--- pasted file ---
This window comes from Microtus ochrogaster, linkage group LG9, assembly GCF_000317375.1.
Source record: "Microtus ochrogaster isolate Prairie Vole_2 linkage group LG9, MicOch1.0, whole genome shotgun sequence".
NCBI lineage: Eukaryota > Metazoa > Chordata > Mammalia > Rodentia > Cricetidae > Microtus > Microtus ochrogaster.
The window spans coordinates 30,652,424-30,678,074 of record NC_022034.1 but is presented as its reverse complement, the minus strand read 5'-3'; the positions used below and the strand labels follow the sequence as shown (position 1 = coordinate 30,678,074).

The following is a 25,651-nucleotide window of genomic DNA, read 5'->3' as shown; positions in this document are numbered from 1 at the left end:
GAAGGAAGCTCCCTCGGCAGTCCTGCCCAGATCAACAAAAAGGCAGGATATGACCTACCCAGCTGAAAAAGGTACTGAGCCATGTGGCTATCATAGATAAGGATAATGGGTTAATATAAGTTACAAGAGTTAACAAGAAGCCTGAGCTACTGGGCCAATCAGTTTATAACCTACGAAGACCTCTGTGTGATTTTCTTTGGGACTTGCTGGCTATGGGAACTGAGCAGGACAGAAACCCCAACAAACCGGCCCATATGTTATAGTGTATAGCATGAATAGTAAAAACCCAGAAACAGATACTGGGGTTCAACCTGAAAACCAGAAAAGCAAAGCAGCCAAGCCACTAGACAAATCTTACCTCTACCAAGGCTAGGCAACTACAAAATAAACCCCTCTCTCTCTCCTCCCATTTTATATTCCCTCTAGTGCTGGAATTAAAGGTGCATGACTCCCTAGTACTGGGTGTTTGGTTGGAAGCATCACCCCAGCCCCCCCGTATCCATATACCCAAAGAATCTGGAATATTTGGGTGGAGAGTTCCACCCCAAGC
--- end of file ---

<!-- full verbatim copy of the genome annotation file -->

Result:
This window comes from Microtus ochrogaster, linkage group LG9, assembly GCF_000317375.1.
Source record: "Microtus ochrogaster isolate Prairie Vole_2 linkage group LG9, MicOch1.0, whole genome shotgun sequence".
NCBI lineage: Eukaryota > Metazoa > Chordata > Mammalia > Rodentia > Cricetidae > Microtus > Microtus ochrogaster.
The window spans coordinates 30,652,424-30,678,074 of record NC_022034.1 but is presented as its reverse complement, the minus strand read 5'-3'; the positions used below and the strand labels follow the sequence as shown (position 1 = coordinate 30,678,074).

The following is a 25,651-nucleotide window of genomic DNA, read 5'->3' as shown; positions in this document are numbered from 1 at the left end:
GAAGGAAGCTCCCTCGGCAGTCCTGCCCAGATCAACAAAAAGGCAGGATATGACCTACCCAGCTGAAAAAGGTACTGAGCCATGTGGCTATCATAGATAAGGATAATGGGTTAATATAAGTTACAAGAGTTAACAAGAAGCCTGAGCTACTGGGCCAATCAGTTTATAACCTACGAAGACCTCTGTGTGATTTTCTTTGGGACTTGCTGGCTATGGGAACTGAGCAGGACAGAAACCCCAACAAACCGGCCCATATGTTATAGTGTATAGCATGAATAGTAAAAACCCAGAAACAGATACTGGGGTTCAACCTGAAAACCAGAAAAGCAAAGCAGCCAAGCCACTAGACAAATCTTACCTCTACCAAGGCTAGGCAACTACAAAATAAACCCCTCTCTCTCTCCTCCCATTTTATATTCCCTCTAGTGCTGGAATTAAAGGTGCATGACTCCCTAGTACTGGGTGTTTGGTTGGAAGCATCACCCCAGCCCCCCCGTATCCATATACCCAAAGAATCTGGAATATTTGGGTGGAGAGTTCCACCCCAAGC